Hungary’s government will withhold its approval of any sanctions that would render the transit of Russian oil and natural gas to Hungary unfeasible, as this would compromise the country’s energy security, given the reliance of its infrastructure on Russian deliveries, Foreign Minister Péter Szijjártó said on Tuesday.
Whereas Hungary has so far voted for all European Union sanction packages, it has had to contend with “unfair and unjust” attacks, according to a ministry statement issued after Szijjártó held a joint press conference with Kazakh counterpart Mukhtar Tileuberdi.
He said Hungary was open and straightforward about its unwillingness to abandon its energy supply security, adding that the government protected the national interest first and foremost.
“We don’t care what people in the East or the West think,” he said. “This is a real issue of energy security as it’s currently physically impossible to run the economy without Russian crude.”
Around 20,000 tonnes each day, or 65 percent of Hungarian oil consumption, comes from Russia through the Friendship Pipeline, he said, adding that no alternative supply routes were available for replacing this amount.
The Croatian section of the Adriatic pipeline has major capacity limitations, the minister said, while developing the necessary infrastructure would require enormous investment, and it was unsure whether Zagreb would agree to this; and if it did, it was uncertain how long it would take to do so, he added.
With circumstances thrust upon it, Hungary, he said, had no time to alter its refinery to make the switch to another type of crude, and it did not yet know exactly how many hundreds of millions of dollars this would cost.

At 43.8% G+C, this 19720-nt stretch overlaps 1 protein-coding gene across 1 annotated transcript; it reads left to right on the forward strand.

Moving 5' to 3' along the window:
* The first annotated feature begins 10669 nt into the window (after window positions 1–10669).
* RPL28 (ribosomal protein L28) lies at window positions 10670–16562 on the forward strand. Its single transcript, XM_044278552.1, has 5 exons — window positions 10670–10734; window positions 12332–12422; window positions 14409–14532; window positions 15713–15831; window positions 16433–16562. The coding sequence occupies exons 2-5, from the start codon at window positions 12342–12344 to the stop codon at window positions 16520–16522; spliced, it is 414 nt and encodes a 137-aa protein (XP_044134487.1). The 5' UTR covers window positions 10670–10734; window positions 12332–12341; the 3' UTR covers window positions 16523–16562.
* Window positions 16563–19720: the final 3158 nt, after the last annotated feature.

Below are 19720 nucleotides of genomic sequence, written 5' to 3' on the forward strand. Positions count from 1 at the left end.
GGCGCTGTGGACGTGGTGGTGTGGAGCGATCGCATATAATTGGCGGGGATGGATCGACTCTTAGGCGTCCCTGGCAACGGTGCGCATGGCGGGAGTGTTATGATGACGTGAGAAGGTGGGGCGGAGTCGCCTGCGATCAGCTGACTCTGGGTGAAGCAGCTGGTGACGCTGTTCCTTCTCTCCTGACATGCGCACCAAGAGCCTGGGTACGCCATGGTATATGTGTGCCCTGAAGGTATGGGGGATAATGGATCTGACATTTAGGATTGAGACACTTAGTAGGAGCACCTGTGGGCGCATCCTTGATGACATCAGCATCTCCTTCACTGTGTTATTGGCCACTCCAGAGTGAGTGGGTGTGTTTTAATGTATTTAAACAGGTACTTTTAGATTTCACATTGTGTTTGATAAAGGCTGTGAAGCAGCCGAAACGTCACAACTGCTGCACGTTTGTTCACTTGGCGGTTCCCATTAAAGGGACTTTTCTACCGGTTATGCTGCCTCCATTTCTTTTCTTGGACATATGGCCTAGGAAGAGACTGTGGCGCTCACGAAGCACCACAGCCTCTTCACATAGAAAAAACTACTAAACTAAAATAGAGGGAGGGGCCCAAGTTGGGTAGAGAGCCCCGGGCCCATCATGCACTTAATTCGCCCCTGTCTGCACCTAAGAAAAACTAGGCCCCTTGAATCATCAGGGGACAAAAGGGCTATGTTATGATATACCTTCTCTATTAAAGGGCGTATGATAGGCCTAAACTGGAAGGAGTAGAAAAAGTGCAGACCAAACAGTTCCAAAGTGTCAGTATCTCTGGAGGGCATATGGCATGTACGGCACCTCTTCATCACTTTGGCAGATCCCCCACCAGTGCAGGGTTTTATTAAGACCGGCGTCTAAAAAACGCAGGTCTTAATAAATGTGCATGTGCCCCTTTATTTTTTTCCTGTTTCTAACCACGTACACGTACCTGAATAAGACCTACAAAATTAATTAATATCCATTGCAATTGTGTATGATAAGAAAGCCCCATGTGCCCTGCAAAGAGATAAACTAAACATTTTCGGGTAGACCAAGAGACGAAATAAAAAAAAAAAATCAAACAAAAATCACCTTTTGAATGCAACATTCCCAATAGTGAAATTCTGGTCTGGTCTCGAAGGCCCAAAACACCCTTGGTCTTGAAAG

Hungary, he added, supported the diversification of European energy supply, and has made headway in this direction by increasing oil imports from Kazakhstan, which now cover 16 percent of its total consumption. Still, this is supplied via Russia and could be subject to sanctions.
Meanwhile, Szijjjártó said oil and gas company MOL was the technical manager of a Kazakh-Chinese-Hungarian consortium that plans extraction from a big gas field in Kazakhstan pending Kazakh government approval. Extraction could start next year, he added.
Szijjártó praised Kazakhstan for combatting terrorism and ensuring stability in the region neighbouring Afghanistan by preventing the spread of extremist ideologies and by taking action against migration and smuggling.
The minister is scheduled to meet Kazakh President Kassym-Jomart Tokayev and travel to Kyrgyzstan later in the day.
Featured photo via Péter Szijjártó’s Facebook page